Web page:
1. The great reopening
After weeks of Covid-19 lockdowns, a reopening of European economies is close, and boosting sentiment. Tuesday’s German ZEW sentiment survey could confirm a brightening outlook.
Germany might ease curbs on those fully vaccinated or recovered from Covid-19 as early as the weekend. France starts relaxing a night curfew and allowing restaurants to offer outside service from May 19.
After a slow start, the EU is expected to meet its target of delivering first vaccine doses to 70 per cent of adults by end-summer, the euro zone should get to 50 per cent in June. That’s good news for tourism-dependent economies. Brussels’ recommendation to ease restrictions on some countries and travellers is putting a spring in the step of British airline stocks too.
2. Sell in May
Global equities are down after three months of gains. But markets aren’t far off record highs and price falls may reflect a setback for tech mega-caps rather than a wholesale exit from stocks. And with real bond yields deeply negative, a selloff should be short-lived.
Yet tailwinds are weakening. The first quarter likely marked the peak of the U.S. growth and earnings rebound. Deutsche Bank predicts a 10 per cent correction in stocks, saying markets fall each time the ISM survey retreats from a peak – which it has just done.
The liquidity tide too is ebbing. Most central banks are not yet unwinding money-printing or raising rates but money supply growth has shrunk. And just how transitory will inflation be? As May progresses, these questions won’t go away.
3. Borrowed time?
Investors will watch the U.S. Treasury‘s debt auctions for signs that demand remains steady after a yield surge roiled markets in the first quarter and fanned concerns that higher borrowing costs could hurt stocks, particularly growth sectors like technology.
The Treasury will auction $58 billion of three-year notes on Tuesday and $41 billion of 10-year notes on Wednesday, followed by $27 billion of 30-year bonds on Thursday.
4. Chinese debt brake?
While global investors focus on inflation, in China it’s credit that’s the most likely source of pressure for policymakers. Data on both due in coming days could shape Beijing’s outlook, with inflation seen pretty subdued while loan growth will probably chug along.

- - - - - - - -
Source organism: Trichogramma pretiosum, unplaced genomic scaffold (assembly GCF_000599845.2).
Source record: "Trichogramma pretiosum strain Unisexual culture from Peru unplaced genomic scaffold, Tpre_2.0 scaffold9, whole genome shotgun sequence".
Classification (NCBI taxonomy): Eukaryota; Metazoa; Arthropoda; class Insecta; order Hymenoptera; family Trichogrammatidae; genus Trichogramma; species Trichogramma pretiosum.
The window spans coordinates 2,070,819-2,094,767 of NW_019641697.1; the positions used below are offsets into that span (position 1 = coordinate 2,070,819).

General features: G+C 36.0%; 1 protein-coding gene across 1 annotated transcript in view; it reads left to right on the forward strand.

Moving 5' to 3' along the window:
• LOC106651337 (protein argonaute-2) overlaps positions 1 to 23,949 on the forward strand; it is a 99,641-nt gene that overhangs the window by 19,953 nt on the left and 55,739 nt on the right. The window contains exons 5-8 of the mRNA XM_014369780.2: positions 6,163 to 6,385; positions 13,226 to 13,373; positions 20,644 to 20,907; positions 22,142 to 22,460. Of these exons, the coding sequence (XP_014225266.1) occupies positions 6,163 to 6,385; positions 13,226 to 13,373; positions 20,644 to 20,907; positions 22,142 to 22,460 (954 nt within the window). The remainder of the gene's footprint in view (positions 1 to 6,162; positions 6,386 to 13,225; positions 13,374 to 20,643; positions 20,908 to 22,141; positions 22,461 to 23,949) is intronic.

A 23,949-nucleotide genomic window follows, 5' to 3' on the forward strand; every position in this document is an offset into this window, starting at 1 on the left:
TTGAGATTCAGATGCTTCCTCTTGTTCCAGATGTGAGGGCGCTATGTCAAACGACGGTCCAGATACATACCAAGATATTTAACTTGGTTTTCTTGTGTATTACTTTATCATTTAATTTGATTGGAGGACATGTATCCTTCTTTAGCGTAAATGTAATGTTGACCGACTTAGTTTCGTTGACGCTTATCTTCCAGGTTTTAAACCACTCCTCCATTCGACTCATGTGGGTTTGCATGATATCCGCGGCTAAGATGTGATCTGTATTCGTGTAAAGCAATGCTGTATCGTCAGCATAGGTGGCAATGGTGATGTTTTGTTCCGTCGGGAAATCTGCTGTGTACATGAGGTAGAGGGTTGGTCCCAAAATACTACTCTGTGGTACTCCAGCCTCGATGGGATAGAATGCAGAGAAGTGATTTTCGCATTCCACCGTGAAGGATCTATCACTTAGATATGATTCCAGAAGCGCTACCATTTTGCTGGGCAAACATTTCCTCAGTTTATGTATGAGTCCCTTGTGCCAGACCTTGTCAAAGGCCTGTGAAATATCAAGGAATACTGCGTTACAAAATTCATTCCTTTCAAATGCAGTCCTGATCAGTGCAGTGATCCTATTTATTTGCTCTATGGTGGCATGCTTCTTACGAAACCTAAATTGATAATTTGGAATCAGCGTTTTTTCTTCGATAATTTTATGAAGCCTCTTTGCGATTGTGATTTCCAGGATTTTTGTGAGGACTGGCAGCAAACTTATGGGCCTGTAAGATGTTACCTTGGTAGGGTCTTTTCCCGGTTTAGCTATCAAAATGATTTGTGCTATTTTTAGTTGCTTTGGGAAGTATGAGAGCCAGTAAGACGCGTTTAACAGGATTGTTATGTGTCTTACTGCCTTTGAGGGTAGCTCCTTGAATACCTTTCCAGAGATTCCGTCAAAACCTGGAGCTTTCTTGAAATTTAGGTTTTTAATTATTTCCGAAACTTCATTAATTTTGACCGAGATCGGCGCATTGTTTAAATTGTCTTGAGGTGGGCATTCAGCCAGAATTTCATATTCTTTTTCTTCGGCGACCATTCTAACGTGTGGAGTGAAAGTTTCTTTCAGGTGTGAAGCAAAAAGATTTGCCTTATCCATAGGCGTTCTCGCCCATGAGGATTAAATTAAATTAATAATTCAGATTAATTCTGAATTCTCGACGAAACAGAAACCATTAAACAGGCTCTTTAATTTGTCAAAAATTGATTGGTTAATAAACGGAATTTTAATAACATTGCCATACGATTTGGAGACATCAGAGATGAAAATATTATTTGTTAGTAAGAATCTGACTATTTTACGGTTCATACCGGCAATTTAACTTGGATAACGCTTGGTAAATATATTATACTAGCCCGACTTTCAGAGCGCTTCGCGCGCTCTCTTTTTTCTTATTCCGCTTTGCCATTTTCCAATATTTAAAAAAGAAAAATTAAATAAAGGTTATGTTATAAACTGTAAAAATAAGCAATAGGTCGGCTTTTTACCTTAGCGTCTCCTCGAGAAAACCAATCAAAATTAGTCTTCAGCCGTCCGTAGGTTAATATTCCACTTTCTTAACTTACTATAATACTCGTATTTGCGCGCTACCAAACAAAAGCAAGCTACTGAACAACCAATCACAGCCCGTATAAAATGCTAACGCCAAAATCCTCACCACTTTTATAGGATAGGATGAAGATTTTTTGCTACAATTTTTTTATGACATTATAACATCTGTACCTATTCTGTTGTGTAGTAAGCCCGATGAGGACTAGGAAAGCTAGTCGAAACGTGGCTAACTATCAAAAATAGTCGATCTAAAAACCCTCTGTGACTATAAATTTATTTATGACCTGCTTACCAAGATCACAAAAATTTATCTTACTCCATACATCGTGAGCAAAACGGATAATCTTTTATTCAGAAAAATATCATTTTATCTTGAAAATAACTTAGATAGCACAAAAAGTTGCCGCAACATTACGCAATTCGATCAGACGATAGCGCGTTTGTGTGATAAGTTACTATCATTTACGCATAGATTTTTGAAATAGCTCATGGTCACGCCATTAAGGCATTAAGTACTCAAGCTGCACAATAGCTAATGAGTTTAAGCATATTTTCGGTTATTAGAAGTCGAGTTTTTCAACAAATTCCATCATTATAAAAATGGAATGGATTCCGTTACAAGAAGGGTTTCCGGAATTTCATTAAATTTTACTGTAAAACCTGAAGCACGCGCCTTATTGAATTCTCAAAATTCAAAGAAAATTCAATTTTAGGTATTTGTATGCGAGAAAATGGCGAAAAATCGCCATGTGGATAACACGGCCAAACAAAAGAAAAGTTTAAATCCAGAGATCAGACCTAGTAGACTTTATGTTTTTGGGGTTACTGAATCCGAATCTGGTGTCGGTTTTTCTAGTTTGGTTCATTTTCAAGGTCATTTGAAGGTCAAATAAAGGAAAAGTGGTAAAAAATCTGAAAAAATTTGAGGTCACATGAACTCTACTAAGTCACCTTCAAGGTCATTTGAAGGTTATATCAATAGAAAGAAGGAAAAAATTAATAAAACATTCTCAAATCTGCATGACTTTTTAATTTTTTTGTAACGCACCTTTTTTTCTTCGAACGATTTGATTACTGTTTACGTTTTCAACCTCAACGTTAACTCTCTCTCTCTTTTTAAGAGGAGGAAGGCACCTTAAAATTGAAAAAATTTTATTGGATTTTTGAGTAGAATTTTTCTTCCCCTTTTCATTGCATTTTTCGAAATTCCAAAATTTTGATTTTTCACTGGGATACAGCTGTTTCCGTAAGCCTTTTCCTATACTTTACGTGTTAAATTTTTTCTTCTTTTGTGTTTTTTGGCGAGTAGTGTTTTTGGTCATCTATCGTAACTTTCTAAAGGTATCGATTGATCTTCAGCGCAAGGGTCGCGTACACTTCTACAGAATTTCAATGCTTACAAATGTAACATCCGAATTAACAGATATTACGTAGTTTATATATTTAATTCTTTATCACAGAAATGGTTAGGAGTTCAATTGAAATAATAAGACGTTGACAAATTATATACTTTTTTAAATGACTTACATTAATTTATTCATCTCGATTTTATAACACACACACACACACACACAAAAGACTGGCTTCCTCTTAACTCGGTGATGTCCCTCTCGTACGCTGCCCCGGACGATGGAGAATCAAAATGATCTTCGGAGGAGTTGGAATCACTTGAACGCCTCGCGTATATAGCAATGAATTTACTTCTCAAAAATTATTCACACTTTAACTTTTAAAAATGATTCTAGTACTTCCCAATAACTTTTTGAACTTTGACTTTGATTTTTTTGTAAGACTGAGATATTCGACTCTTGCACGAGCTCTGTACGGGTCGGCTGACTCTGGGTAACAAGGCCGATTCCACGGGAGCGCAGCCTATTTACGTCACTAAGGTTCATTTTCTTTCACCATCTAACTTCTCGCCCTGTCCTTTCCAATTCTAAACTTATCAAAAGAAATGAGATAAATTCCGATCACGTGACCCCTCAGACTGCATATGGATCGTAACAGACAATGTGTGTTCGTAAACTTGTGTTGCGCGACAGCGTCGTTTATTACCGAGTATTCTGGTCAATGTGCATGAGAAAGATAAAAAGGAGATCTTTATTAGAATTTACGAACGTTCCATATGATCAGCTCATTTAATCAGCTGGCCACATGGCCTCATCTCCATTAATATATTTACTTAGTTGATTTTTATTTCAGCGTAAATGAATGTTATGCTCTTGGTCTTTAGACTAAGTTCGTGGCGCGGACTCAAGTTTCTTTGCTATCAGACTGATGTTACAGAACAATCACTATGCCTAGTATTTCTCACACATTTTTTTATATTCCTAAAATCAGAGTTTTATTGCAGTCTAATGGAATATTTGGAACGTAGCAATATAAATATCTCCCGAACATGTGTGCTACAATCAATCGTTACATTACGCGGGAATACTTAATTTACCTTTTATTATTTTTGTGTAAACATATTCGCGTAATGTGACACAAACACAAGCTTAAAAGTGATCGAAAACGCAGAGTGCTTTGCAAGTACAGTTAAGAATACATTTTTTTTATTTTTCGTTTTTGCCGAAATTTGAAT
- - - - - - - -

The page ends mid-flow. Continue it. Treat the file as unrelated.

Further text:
The politburo recently emphasised steady-as-she-goes policy, but made notable mention of the need to dampen housing speculation and of the government’s role in managing financial risks – possibly clues as to areas that might see reform or tightening.
That comes after a wobbly few months in its debt markets, with defaults at state-owned firms in November and trouble at bad-loan giant Huarong rattling confidence in recent weeks. There’s no sense yet of a 2018-style de-leveraging push, but authorities might be looking to tap the brakes if loans leap.
5. Coining it
Bitcoin hogged the crypto-currency limelight earlier this year, doubling in price before recently losing steam. Now it’s the turn of smaller rivals – the “altcoins” – to have their moment in the sun.
The second-largest coin, ethereum, hit a record $3,560 recently fuelled by its use in a bond issue and the booming NFT sector. Meme-based digital coin Dogecoin, originally intended as a satire on the cryptocurrency boom, also hit an all-time high. Their rise knocked bitcoin’s share of the $2.4 trillion crypto market to a near-two year low.
The crypto crowd might also tune into U.S. entertainment show Saturday Night Live this weekend, guest-hosted by Tesla Techno-king Elon Musk, whose social media comments have in the past sent bitcoin and Dogecoin soaring.
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